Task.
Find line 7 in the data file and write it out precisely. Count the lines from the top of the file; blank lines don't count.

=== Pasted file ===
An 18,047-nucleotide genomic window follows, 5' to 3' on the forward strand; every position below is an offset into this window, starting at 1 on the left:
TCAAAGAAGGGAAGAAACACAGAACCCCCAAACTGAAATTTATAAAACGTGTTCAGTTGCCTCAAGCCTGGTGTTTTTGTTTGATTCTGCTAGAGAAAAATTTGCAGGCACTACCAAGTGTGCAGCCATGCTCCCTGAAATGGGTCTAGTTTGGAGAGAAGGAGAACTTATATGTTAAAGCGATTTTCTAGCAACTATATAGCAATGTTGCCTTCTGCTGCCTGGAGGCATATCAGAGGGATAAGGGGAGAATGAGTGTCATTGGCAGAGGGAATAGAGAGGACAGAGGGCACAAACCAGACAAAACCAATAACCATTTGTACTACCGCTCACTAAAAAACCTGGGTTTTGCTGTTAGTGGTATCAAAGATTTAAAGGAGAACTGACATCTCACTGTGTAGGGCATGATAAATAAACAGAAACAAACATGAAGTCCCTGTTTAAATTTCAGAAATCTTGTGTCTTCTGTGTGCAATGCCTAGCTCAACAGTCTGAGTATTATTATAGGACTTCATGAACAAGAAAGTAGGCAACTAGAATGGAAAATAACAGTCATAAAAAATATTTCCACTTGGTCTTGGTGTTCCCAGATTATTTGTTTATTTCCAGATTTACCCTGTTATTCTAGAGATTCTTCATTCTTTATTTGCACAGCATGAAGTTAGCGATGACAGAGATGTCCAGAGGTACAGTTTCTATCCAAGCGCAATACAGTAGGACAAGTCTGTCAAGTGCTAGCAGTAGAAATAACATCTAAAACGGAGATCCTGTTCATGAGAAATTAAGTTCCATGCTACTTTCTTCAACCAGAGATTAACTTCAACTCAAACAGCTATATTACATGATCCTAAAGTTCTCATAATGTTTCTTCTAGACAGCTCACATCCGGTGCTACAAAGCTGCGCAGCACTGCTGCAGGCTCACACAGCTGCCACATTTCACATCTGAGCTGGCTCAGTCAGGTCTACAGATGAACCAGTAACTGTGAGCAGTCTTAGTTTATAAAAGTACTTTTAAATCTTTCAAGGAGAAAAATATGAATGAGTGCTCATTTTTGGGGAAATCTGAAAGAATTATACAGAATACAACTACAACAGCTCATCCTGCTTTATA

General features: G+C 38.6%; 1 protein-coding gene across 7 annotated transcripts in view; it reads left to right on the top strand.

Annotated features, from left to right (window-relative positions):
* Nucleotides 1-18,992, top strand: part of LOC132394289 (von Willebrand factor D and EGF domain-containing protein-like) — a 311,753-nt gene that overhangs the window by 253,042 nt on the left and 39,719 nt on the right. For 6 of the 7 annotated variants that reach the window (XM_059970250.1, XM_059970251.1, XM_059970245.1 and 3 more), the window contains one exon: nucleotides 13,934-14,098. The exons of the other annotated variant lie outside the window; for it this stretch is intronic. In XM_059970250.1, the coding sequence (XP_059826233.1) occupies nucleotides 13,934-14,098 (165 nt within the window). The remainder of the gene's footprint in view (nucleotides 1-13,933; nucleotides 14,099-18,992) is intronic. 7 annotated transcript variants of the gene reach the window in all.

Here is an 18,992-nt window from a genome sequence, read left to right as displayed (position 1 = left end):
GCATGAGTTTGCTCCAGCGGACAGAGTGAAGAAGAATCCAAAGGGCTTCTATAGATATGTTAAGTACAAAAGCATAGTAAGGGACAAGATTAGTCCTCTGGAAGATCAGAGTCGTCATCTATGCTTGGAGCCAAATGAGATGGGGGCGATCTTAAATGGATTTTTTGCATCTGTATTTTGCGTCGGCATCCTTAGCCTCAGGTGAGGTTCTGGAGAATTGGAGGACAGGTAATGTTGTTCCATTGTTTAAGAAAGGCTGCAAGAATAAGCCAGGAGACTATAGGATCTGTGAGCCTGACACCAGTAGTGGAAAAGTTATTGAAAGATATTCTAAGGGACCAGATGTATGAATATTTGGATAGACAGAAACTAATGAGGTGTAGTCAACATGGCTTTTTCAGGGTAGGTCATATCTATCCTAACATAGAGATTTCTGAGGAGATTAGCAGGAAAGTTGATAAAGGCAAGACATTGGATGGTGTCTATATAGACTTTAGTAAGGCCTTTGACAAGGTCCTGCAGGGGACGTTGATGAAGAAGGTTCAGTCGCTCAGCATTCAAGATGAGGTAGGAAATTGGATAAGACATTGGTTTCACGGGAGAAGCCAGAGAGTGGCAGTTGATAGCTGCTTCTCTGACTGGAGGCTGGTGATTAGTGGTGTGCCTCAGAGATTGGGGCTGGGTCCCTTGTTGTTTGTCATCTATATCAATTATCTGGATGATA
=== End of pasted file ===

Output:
GCATGAGTTTGCTCCAGCGGACAGAGTGAAGAAGAATCCAAAGGGCTTCTATAGATATGTTAAGTACAAAAGCATAGTAAGGGACAAGATTAGTCCTCTGGAAGATCAGAGTCGTCATCTATGCTTGGAGCCAAATGAGATGGGGGCGATCTTAAATGGATTTTTTGCATCTGTATTTTGCGTCGGCATCCTTAGCCTCAGGTGAGGTTCTGGAGAATTGGAGGACAGGTAATGTTGTTCCATTGTTTAAGAAAGGCTGCAAGAATAAGCCAGGAGACTATAGGATCTGTGAGCCTGACACCAGTAGTGGAAAAGTTATTGAAAGATATTCTAAGGGACCAGATGTATGAATATTTGGATAGACAGAAACTAATGAGGTGTAGTCAACATGGCTTTTTCAGGGTAGGTCATATCTATCCTAACATAGAGATTTCTGAGGAGATTAGCAGGAAAGTTGATAAAGGCAAGACATTGGATGGTGTCTATATAGACTTTAGTAAGGCCTTTGACAAGGTCCTGCAGGGGACGTTGATGAAGAAGGTTCAGTCGCTCAGCATTCAAGATGAGGTAGGAAATTGGATAAGACATTGGTTTCACGGGAGAAGCCAGAGAGTGGCAGTTGATAGCTGCTTCTCTGACTGGAGGCTGGTGATTAGTGGTGTGCCTCAGAGATTGGGGCTGGGTCCCTTGTTGTTTGTCATCTATATCAATTATCTGGATGATA